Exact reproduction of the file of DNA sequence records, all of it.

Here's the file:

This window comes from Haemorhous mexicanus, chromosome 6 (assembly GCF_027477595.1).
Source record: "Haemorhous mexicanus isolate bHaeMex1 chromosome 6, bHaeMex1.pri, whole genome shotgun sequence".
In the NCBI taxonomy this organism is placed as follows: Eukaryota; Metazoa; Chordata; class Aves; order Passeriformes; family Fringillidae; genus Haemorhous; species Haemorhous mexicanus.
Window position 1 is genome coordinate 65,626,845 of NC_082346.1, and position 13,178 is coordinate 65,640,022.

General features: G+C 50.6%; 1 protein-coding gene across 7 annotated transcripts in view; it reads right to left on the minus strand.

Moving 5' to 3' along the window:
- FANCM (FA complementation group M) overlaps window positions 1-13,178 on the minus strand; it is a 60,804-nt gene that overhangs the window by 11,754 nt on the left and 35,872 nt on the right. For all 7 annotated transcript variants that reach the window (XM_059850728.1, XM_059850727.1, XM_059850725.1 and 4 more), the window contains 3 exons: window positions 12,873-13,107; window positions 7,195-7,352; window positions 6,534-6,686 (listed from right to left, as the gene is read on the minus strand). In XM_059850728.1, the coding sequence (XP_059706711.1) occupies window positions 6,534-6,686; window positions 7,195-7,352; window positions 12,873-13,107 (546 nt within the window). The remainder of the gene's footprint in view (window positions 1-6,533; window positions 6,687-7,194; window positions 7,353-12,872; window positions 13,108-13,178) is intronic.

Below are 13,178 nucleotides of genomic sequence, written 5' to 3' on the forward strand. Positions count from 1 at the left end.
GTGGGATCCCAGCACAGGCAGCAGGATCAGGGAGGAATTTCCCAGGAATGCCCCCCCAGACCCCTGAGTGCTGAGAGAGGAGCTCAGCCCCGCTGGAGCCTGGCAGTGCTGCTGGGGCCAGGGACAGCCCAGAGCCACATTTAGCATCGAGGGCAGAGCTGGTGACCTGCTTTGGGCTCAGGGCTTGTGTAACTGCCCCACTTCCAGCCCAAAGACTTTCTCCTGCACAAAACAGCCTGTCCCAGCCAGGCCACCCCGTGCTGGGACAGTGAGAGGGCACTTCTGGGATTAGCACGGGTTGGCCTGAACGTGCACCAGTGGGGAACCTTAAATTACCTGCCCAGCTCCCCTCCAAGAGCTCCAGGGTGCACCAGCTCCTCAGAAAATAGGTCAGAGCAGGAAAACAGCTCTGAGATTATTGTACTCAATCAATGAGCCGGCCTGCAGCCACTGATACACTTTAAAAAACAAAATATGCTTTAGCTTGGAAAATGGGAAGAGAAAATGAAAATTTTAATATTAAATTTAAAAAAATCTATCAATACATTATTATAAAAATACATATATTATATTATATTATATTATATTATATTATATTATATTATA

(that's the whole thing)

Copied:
This window comes from Haemorhous mexicanus, chromosome 6 (assembly GCF_027477595.1).
Source record: "Haemorhous mexicanus isolate bHaeMex1 chromosome 6, bHaeMex1.pri, whole genome shotgun sequence".
In the NCBI taxonomy this organism is placed as follows: Eukaryota; Metazoa; Chordata; class Aves; order Passeriformes; family Fringillidae; genus Haemorhous; species Haemorhous mexicanus.
Window position 1 is genome coordinate 65,626,845 of NC_082346.1, and position 13,178 is coordinate 65,640,022.

General features: G+C 50.6%; 1 protein-coding gene across 7 annotated transcripts in view; it reads right to left on the minus strand.

Moving 5' to 3' along the window:
- FANCM (FA complementation group M) overlaps window positions 1-13,178 on the minus strand; it is a 60,804-nt gene that overhangs the window by 11,754 nt on the left and 35,872 nt on the right. For all 7 annotated transcript variants that reach the window (XM_059850728.1, XM_059850727.1, XM_059850725.1 and 4 more), the window contains 3 exons: window positions 12,873-13,107; window positions 7,195-7,352; window positions 6,534-6,686 (listed from right to left, as the gene is read on the minus strand). In XM_059850728.1, the coding sequence (XP_059706711.1) occupies window positions 6,534-6,686; window positions 7,195-7,352; window positions 12,873-13,107 (546 nt within the window). The remainder of the gene's footprint in view (window positions 1-6,533; window positions 6,687-7,194; window positions 7,353-12,872; window positions 13,108-13,178) is intronic.

Below are 13,178 nucleotides of genomic sequence, written 5' to 3' on the forward strand. Positions count from 1 at the left end.
GTGGGATCCCAGCACAGGCAGCAGGATCAGGGAGGAATTTCCCAGGAATGCCCCCCCAGACCCCTGAGTGCTGAGAGAGGAGCTCAGCCCCGCTGGAGCCTGGCAGTGCTGCTGGGGCCAGGGACAGCCCAGAGCCACATTTAGCATCGAGGGCAGAGCTGGTGACCTGCTTTGGGCTCAGGGCTTGTGTAACTGCCCCACTTCCAGCCCAAAGACTTTCTCCTGCACAAAACAGCCTGTCCCAGCCAGGCCACCCCGTGCTGGGACAGTGAGAGGGCACTTCTGGGATTAGCACGGGTTGGCCTGAACGTGCACCAGTGGGGAACCTTAAATTACCTGCCCAGCTCCCCTCCAAGAGCTCCAGGGTGCACCAGCTCCTCAGAAAATAGGTCAGAGCAGGAAAACAGCTCTGAGATTATTGTACTCAATCAATGAGCCGGCCTGCAGCCACTGATACACTTTAAAAAACAAAATATGCTTTAGCTTGGAAAATGGGAAGAGAAAATGAAAATTTTAATATTAAATTTAAAAAAATCTATCAATACATTATTATAAAAATACATATATTATATTATATTATATTATATTATATTATATTATATTATA